Honey can cause botulism, a serious illness, if introduced too early to baby. Do not give honey to a baby under the age of twelve months.
Raw Vegetables or Fruits
Vegetables like pea, carrot, celery or beans should be always be boiled and mashed up well, to where there are no large lumps that could pose as a choking hazard. Fruits like such as banana, papaya, mango etc. should always be mashed properly before serving to baby. Apples can be boiled to make them softer and then mashed to serve to baby. If you want to read more about baby led weaning, read this post.
Cows Milk and Soy Milk
Cows milk contains proteins that you baby isn’t able to digest in their first year. These milk types contain minerals that can damage your babies kidneys. Breastmilk and formula should be their main liquid of choice for the first year, with water being introduced as your pediatrician recommends.
Peanut butter (Or any other nut butters)
Peanut butter and other nut butters are too sticky to be safe for baby. These consistencies make it hard for your baby to swallow and thus creating a choking hazard. If you would like to serve this to baby, spread it thinly on bread or crackers. You can also water it down with apple sauce. UPDATE: the view on peanut butter is changing. In 2016, we were told not until 12 months old. In 2018, our second daughters pediatrician told us to start introducing very small amounts at 6 months as there were new studies that showed earlier introduction could lead to a lessened chance of allergy. Be sure to discuss this with your child’s pediatrician.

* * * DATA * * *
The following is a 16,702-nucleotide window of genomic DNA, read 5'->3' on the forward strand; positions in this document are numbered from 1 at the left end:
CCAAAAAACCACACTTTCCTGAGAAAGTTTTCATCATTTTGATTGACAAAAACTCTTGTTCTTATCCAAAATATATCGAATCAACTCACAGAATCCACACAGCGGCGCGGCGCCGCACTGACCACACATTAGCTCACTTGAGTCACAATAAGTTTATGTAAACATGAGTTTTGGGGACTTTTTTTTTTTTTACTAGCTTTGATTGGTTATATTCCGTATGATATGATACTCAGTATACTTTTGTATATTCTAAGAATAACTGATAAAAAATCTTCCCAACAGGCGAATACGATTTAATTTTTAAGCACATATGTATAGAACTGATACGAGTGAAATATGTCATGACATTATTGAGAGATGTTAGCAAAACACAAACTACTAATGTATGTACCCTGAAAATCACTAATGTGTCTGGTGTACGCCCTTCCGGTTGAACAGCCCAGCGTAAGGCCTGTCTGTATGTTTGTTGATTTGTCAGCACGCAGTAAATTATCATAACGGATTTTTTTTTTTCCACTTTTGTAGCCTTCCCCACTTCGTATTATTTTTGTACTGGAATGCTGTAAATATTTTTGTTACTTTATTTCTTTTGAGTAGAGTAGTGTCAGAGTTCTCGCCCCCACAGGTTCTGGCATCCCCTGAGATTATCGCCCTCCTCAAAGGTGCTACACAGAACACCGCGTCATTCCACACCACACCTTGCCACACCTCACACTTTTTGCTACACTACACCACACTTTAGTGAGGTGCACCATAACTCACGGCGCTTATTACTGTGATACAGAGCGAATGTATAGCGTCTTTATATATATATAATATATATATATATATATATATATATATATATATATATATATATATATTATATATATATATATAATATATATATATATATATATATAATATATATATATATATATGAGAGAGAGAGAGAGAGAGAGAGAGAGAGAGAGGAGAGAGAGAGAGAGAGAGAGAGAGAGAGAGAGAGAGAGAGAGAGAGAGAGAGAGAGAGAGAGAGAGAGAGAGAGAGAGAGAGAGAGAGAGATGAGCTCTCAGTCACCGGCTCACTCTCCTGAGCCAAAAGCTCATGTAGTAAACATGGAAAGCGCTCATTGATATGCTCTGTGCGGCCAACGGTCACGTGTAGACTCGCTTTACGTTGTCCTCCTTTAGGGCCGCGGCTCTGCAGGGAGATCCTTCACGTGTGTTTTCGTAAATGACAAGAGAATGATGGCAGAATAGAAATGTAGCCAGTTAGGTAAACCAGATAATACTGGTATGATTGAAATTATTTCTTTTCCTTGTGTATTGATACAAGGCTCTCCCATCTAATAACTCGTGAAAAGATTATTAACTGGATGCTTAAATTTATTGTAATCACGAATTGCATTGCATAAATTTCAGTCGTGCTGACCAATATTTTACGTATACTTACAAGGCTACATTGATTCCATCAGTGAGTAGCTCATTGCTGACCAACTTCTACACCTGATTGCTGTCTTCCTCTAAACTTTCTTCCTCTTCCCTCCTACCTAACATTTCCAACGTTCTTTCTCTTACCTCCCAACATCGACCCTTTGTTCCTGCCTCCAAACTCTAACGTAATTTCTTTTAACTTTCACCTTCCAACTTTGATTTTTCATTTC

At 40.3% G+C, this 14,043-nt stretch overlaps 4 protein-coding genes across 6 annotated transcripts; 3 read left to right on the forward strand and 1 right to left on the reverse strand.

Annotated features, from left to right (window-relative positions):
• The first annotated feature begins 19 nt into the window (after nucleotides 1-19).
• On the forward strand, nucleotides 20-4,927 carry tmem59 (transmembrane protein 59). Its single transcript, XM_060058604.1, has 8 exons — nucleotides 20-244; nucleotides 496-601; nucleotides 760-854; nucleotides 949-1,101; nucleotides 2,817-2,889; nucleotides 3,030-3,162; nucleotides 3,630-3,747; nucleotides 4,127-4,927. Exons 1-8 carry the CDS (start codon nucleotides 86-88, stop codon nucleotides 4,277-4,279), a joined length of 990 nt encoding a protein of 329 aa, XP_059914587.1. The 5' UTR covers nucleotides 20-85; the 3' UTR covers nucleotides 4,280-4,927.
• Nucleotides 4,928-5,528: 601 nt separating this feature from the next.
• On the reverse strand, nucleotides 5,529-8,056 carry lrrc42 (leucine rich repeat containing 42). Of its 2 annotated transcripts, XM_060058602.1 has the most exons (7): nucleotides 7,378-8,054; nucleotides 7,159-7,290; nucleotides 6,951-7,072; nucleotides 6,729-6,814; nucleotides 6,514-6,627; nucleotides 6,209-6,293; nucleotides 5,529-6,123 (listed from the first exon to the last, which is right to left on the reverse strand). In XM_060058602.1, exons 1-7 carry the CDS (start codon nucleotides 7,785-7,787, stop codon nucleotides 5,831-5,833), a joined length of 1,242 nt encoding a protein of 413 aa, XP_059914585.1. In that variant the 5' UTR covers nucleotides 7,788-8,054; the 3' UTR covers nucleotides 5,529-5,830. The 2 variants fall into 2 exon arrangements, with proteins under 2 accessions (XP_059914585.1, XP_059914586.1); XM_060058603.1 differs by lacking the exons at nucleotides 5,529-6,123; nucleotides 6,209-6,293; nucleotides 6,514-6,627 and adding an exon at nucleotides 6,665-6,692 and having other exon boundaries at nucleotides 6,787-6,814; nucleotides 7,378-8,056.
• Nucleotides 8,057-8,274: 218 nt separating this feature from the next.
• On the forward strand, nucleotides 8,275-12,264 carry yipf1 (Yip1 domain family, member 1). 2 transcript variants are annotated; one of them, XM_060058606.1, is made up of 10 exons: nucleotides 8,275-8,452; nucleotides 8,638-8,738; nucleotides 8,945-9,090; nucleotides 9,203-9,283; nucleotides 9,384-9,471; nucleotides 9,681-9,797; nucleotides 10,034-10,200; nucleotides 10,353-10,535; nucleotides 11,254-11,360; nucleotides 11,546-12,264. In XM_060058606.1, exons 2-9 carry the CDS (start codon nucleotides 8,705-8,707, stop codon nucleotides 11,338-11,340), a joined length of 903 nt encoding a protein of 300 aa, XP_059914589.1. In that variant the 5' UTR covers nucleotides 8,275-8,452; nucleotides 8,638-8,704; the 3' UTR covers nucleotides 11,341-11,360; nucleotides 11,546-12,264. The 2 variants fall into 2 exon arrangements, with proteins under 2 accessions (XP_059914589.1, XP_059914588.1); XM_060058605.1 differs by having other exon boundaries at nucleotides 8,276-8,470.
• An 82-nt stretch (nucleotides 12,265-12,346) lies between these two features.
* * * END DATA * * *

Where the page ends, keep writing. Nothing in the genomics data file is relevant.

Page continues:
Nuts and seeds
Watermelon, peaches, plums, and cherries all contain small seeds that need to be removed before serving. Sunflower or pumpkin seeds could be too small to choke on but can get stuck in a child’s airway which could pose a risk of infection.
Soda, iced tea or any other drink containing caffeine should be avoided. Your baby’s stomach is not developed enough to handle caffeine. Plus, a fussy baby who is over tired from the caffeine in their system is not a pretty picture.
Be prepared for anything that comes your way! Stock up baby’s medicine cabinet!
Most of the cheese available in the market is pasteurized, but always double-check the food label just to be sure. Unpasteurized cheese could cause food poisoning.
It is okay for the baby to have juice, but experts recommend no more than 4 ounces a day. Not only could it cause diarrhea but all that sugar is not good for their developing teeth! Keep in mind that the natural juices from fruit are ok… we’re talking about the juices that had a ton of added sugar in them!
Are there any other foods you believe should be avoided? Comment below to share with other moms!